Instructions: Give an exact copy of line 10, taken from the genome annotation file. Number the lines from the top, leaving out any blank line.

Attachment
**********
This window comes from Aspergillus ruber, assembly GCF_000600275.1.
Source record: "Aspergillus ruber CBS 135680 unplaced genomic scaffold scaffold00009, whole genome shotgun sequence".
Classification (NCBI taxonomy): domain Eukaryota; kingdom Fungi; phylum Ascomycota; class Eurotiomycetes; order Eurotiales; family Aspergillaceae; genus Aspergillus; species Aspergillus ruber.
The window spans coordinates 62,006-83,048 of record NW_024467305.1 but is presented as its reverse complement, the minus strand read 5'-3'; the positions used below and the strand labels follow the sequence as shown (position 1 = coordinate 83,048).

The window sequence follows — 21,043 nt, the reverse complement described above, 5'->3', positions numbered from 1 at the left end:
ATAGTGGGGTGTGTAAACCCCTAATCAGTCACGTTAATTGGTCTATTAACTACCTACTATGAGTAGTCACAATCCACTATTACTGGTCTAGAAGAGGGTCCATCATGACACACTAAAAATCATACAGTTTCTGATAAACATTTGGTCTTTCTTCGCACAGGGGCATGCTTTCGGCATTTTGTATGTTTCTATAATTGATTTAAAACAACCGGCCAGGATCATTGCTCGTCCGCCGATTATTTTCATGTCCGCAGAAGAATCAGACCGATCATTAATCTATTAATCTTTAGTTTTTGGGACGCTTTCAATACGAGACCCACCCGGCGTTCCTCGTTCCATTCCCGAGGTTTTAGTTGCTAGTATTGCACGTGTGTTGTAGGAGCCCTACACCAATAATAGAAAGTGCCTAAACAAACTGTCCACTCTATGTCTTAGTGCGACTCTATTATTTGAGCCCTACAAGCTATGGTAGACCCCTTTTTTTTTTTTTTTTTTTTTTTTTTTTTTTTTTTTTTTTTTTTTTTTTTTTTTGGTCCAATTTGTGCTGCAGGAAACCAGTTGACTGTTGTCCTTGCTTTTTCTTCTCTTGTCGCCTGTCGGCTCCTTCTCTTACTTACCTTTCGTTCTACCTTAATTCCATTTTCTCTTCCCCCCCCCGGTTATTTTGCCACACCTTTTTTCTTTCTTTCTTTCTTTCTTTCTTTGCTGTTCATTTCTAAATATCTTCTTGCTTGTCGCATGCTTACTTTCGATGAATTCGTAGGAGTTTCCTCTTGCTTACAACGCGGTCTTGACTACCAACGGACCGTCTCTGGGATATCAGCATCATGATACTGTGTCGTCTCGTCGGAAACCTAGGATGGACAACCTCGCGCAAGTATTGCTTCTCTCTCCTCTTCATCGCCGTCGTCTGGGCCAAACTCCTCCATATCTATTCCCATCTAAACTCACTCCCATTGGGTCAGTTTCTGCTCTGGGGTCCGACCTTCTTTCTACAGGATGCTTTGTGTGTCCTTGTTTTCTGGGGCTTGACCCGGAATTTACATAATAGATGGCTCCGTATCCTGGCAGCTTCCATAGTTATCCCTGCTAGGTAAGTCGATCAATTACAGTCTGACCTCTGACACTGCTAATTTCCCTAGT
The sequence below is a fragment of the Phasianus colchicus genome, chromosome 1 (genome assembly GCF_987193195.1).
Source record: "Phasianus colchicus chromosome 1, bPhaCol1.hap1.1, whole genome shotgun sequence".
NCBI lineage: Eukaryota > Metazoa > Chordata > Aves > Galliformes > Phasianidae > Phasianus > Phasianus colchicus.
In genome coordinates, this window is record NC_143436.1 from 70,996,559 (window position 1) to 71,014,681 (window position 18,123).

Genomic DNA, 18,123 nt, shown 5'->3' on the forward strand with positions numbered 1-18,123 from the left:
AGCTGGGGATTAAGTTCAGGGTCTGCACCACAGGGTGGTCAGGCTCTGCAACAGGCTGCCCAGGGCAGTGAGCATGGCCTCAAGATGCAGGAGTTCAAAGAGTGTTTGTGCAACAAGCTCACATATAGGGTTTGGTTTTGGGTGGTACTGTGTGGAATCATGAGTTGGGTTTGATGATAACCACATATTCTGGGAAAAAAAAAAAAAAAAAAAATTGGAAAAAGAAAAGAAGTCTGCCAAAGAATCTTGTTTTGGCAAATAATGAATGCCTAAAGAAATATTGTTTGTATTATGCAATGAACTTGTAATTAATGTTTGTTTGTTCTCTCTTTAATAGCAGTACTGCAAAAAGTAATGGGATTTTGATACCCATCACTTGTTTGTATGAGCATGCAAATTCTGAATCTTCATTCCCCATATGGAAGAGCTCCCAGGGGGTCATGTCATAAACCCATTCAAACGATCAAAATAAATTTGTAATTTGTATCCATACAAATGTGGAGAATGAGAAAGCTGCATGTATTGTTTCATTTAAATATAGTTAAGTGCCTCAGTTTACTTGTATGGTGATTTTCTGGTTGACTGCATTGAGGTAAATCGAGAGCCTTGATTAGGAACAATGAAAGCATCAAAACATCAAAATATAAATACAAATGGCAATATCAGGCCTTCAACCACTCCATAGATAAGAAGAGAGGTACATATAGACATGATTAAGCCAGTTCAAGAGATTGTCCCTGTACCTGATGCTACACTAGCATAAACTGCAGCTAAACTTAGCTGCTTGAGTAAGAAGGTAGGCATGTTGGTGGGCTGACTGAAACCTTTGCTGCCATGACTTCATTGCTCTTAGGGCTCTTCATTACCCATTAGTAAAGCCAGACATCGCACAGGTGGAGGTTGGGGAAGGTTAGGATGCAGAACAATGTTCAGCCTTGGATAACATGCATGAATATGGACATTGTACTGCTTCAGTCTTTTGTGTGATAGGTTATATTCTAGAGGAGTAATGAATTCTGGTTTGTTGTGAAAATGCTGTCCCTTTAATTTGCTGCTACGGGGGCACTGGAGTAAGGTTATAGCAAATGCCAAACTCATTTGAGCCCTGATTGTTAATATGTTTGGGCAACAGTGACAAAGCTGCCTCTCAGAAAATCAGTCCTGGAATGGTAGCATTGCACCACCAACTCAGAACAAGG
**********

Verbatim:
In genome coordinates, this window is record NC_143436.1 from 70,996,559 (window position 1) to 71,014,681 (window position 18,123).